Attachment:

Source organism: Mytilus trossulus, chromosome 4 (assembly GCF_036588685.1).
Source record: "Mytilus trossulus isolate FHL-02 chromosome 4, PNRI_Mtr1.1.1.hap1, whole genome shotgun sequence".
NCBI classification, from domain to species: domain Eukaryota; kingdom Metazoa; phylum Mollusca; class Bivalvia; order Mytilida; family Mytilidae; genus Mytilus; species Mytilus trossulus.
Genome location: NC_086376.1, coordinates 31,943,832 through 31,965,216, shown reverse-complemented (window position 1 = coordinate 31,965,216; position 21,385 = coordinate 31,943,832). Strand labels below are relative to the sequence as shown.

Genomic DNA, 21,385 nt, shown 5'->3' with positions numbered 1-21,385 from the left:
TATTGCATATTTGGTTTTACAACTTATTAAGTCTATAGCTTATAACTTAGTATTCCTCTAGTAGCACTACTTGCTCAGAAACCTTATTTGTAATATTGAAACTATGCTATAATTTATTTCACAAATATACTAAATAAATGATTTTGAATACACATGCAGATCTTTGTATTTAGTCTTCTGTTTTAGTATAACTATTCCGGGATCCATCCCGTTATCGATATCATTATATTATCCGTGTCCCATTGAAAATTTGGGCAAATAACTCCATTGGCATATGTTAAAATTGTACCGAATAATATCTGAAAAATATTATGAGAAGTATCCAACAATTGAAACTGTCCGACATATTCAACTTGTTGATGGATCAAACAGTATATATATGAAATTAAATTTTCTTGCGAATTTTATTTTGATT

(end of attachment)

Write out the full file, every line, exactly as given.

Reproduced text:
Source organism: Mytilus trossulus, chromosome 4 (assembly GCF_036588685.1).
Source record: "Mytilus trossulus isolate FHL-02 chromosome 4, PNRI_Mtr1.1.1.hap1, whole genome shotgun sequence".
NCBI classification, from domain to species: domain Eukaryota; kingdom Metazoa; phylum Mollusca; class Bivalvia; order Mytilida; family Mytilidae; genus Mytilus; species Mytilus trossulus.
Genome location: NC_086376.1, coordinates 31,943,832 through 31,965,216, shown reverse-complemented (window position 1 = coordinate 31,965,216; position 21,385 = coordinate 31,943,832). Strand labels below are relative to the sequence as shown.

Genomic DNA, 21,385 nt, shown 5'->3' with positions numbered 1-21,385 from the left:
TATTGCATATTTGGTTTTACAACTTATTAAGTCTATAGCTTATAACTTAGTATTCCTCTAGTAGCACTACTTGCTCAGAAACCTTATTTGTAATATTGAAACTATGCTATAATTTATTTCACAAATATACTAAATAAATGATTTTGAATACACATGCAGATCTTTGTATTTAGTCTTCTGTTTTAGTATAACTATTCCGGGATCCATCCCGTTATCGATATCATTATATTATCCGTGTCCCATTGAAAATTTGGGCAAATAACTCCATTGGCATATGTTAAAATTGTACCGAATAATATCTGAAAAATATTATGAGAAGTATCCAACAATTGAAACTGTCCGACATATTCAACTTGTTGATGGATCAAACAGTATATATATGAAATTAAATTTTCTTGCGAATTTTATTTTGATT